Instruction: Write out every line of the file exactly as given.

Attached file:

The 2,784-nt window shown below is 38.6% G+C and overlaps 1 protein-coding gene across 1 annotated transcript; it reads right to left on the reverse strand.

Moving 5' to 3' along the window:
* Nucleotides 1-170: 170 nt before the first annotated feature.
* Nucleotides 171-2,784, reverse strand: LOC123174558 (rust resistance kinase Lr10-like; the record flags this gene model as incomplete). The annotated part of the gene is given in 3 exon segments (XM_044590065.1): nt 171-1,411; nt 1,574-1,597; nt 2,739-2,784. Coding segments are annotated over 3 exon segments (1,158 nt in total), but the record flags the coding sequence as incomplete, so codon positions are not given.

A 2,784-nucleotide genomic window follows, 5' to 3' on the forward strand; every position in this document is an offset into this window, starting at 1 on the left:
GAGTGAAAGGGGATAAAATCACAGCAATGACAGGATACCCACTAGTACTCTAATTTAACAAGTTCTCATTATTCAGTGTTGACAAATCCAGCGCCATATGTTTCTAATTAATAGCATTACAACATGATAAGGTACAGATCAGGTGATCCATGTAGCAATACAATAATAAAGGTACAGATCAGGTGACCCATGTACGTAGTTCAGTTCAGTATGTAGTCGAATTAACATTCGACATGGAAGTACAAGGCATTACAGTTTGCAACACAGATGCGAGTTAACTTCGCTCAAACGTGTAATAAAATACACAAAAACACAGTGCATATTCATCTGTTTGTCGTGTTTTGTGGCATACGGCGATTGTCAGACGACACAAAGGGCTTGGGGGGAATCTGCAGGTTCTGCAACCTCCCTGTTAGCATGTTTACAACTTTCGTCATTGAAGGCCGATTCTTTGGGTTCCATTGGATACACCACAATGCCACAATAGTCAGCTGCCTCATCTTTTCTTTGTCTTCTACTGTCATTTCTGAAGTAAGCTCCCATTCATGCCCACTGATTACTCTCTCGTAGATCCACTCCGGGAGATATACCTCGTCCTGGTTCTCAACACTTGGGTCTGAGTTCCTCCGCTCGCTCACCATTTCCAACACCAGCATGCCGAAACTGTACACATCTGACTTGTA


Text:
The 2,784-nt window shown below is 38.6% G+C and overlaps 1 protein-coding gene across 1 annotated transcript; it reads right to left on the reverse strand.

Moving 5' to 3' along the window:
* Nucleotides 1-170: 170 nt before the first annotated feature.
* Nucleotides 171-2,784, reverse strand: LOC123174558 (rust resistance kinase Lr10-like; the record flags this gene model as incomplete). The annotated part of the gene is given in 3 exon segments (XM_044590065.1): nt 171-1,411; nt 1,574-1,597; nt 2,739-2,784. Coding segments are annotated over 3 exon segments (1,158 nt in total), but the record flags the coding sequence as incomplete, so codon positions are not given.

A 2,784-nucleotide genomic window follows, 5' to 3' on the forward strand; every position in this document is an offset into this window, starting at 1 on the left:
GAGTGAAAGGGGATAAAATCACAGCAATGACAGGATACCCACTAGTACTCTAATTTAACAAGTTCTCATTATTCAGTGTTGACAAATCCAGCGCCATATGTTTCTAATTAATAGCATTACAACATGATAAGGTACAGATCAGGTGATCCATGTAGCAATACAATAATAAAGGTACAGATCAGGTGACCCATGTACGTAGTTCAGTTCAGTATGTAGTCGAATTAACATTCGACATGGAAGTACAAGGCATTACAGTTTGCAACACAGATGCGAGTTAACTTCGCTCAAACGTGTAATAAAATACACAAAAACACAGTGCATATTCATCTGTTTGTCGTGTTTTGTGGCATACGGCGATTGTCAGACGACACAAAGGGCTTGGGGGGAATCTGCAGGTTCTGCAACCTCCCTGTTAGCATGTTTACAACTTTCGTCATTGAAGGCCGATTCTTTGGGTTCCATTGGATACACCACAATGCCACAATAGTCAGCTGCCTCATCTTTTCTTTGTCTTCTACTGTCATTTCTGAAGTAAGCTCCCATTCATGCCCACTGATTACTCTCTCGTAGATCCACTCCGGGAGATATACCTCGTCCTGGTTCTCAACACTTGGGTCTGAGTTCCTCCGCTCGCTCACCATTTCCAACACCAGCATGCCGAAACTGTACACATCTGACTTGTA